The victim of the Lynnwood attack last week filed a federal civil-rights lawsuit against the city of Lynnwood, claiming detectives disregarded evidence of the assault, bullied her into saying it didn’t happen and then threatened to have her thrown out of her apartment when she insisted it did. Also named in the suit are Rittgarn, Mason and Lynnwood Police Chief Steven J. Jensen.
The woman, identified in the lawsuit by the initials D.M., says she was forced to undergo counseling when Lynnwood police told managers of the at-risk youth program where she was living in 2008 that they didn’t believe she’d been raped, according to court documents.
The lawsuit alleges that the woman was required to stand up in front of other program participants and say that she had lied about being raped or risk being evicted, according to the lawsuit.
D.M.’s lawsuit also names as defendants the agency that runs the program, Cocoon House, and two of its employees.
In a statement, Cocoon House CEO Cassie Franklin said “our hearts go out to D.M. and her family … We strongly believe that Cocoon House and its employees acted appropriately on behalf of the client.”
Jensen, the Lynnwood police chief, said he could not comment because of the litigation.
Rittgarn, who has left the Lynnwood Police Department and works as a private investigator in San Diego, said he was unaware of the lawsuit. At first he could not recall the case, except that he thought it involved “that guy from Colorado.”
Mason is still with the Lynnwood Police Department.
D.M., who now lives in Wyoming, declined to comment for this story, said her attorney, H. Richmond Fisher.
According to the suit, Rittgarn and Mason had D.M. charged with making a false report in Lynnwood Municipal Court when she tried to take back a statement in which she had recanted her story of being raped. The woman claims she signed that statement under duress after having been questioned for hours without an attorney.
She was fined $500 in 2009 after entering into a diversionary agreement. After O’Leary’s arrest, the city returned the fine and the court struck the case from its files.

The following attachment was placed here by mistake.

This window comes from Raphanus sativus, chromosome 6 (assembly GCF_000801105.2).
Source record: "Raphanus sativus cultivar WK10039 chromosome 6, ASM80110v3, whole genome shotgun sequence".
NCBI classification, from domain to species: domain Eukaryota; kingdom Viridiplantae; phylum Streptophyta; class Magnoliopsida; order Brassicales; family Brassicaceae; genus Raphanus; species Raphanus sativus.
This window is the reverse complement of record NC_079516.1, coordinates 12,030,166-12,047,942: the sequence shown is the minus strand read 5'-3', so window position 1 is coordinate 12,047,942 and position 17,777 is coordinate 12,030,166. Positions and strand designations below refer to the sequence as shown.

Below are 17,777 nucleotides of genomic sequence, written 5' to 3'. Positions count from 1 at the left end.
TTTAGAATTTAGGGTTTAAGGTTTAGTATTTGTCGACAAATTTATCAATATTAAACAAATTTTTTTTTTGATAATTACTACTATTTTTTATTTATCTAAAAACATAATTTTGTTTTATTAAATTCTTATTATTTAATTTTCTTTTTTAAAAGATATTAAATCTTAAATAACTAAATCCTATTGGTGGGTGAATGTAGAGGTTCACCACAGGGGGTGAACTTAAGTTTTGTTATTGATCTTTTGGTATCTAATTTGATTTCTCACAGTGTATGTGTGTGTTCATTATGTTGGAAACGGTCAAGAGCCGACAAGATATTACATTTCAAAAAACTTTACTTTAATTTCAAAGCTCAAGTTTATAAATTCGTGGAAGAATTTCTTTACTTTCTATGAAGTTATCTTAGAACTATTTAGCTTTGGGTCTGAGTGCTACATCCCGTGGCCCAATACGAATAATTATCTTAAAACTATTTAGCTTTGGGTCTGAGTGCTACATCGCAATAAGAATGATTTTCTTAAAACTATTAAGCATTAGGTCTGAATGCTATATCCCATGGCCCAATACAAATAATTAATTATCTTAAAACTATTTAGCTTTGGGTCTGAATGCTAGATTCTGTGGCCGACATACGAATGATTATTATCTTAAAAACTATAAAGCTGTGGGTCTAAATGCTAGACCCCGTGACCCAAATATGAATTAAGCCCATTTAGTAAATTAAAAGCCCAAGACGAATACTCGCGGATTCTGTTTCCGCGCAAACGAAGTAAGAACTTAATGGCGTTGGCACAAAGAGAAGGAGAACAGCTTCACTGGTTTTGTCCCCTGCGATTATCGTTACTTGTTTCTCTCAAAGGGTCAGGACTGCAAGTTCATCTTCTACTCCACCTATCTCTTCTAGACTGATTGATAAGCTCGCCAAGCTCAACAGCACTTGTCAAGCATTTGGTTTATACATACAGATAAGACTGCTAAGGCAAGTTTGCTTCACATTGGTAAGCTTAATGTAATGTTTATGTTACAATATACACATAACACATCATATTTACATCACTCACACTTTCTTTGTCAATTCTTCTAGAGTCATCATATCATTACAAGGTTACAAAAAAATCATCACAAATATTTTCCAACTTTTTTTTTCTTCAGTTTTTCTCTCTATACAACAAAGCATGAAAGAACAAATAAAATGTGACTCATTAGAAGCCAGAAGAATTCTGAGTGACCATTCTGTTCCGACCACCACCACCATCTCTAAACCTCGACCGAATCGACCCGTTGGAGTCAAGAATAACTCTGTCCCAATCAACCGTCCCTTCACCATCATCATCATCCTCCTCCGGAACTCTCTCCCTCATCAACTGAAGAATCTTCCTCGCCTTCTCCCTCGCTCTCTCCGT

According to police reports and statements filed with the lawsuit, D.M. was living in a small Cocoon House-sponsored apartment after having spent her youth moving among as many as 20 foster homes. She spoke to a friend on the phone for several hours early Aug. 11, 2008, finally going to bed around 5:30 a.m. She said she left the sliding-glass patio door ajar.
She said it was about 7 a.m. when she woke to find a man standing over her bed with a butcher knife and wearing latex gloves. He tied her hands behind her back with a lace from her tennis shoe, blindfolded her and gagged her.
He then raped her. He also told her he had taken photos of her and knew her name, and left.
D.M. called a neighbor, who called police. Police gathered evidence from the house, including stained sheets, the shoelaces, blindfold and gag.
At the hospital, a doctor noted injuries to both her wrists and abrasions on her genitals. Doctors also collected DNA specimens, according to the lawsuit.
The lawsuit alleges police ignored or disregarded this evidence once they convinced themselves she was not telling the truth.
Their suspicions were based on comments from three people who said that they doubted her story, according to the suit. One was her former foster mother, with whom D.M. had been arguing, and the other a friend who had spoken to D.M. on the phone that night, before the alleged attack. The third doubter was an anonymous caller.
None of them had any firsthand knowledge of what had happened, the lawsuit says.
However, based on those statements, three days after the assault, officers picked up D.M. in a police car and took her to the station, where Rittgarn told her there were inconsistencies in her story. She claims the officers interrogated her and “put words in her mouth.”
D.M., the detective wrote in a police report, would not look him in the eye, repeatedly said she “believed” she had been raped and, when initially asked if people should be worried that a rapist was on the loose, she reportedly said no.
Rittgarn wrote that, “Based on her answer and body language it was apparent that D.M. was lying about the rape,” according to documents filed in U.S. District Court.
The lawsuit alleges that, as soon as the detective concluded she was lying, the investigation ceased.
“They ignored all the objective evidence collected by the Lynnwood Police Department and Providence Hospital on the day of the rape,” the lawsuit alleges.
On Aug. 18, D.M. returned to the police station with Cocoon House representatives and asked to withdraw the denial and insisted that she had been attacked.
“She began crying and said she kept seeing visions of ‘him’ on top of her,” the lawsuit says.
Rittgarn told her that if she was lying she would go to jail and that he “would not” recommend Cocoon House keep her, the suit alleges.
After O’Leary’s arrest in Colorado in February 2011, Lynnwood police Cmdr. Steve Rider told The Herald of Everett: “Suffice it to say, certain pieces of information just led investigators to the wrong conclusion.”
Man arrested with guitar, sword, throwing knives & flask of cocaine after hassling customers at a gas station
Police responded to a call at 11:21 p.m. at the Kum & Go in Tiffin for a complaint of a man outside with a guitar. Deandre Lamar Ronald Irby, 21, was spotted outside the gas station. A handle was sticking out the back of Irby’s shirt, according to the police report, and when police asked Irby what it was, he stated it was a sword.
Police say they took the “samurai-type” sword from Irby, who also had two throwing knives and a flask with a white powder substance that he told police was “probably coke,” according to the complaint.
Irby faces charges for possession of a controlled substance, a serious misdemeanor, and carrying weapons, an aggravated misdemeanor.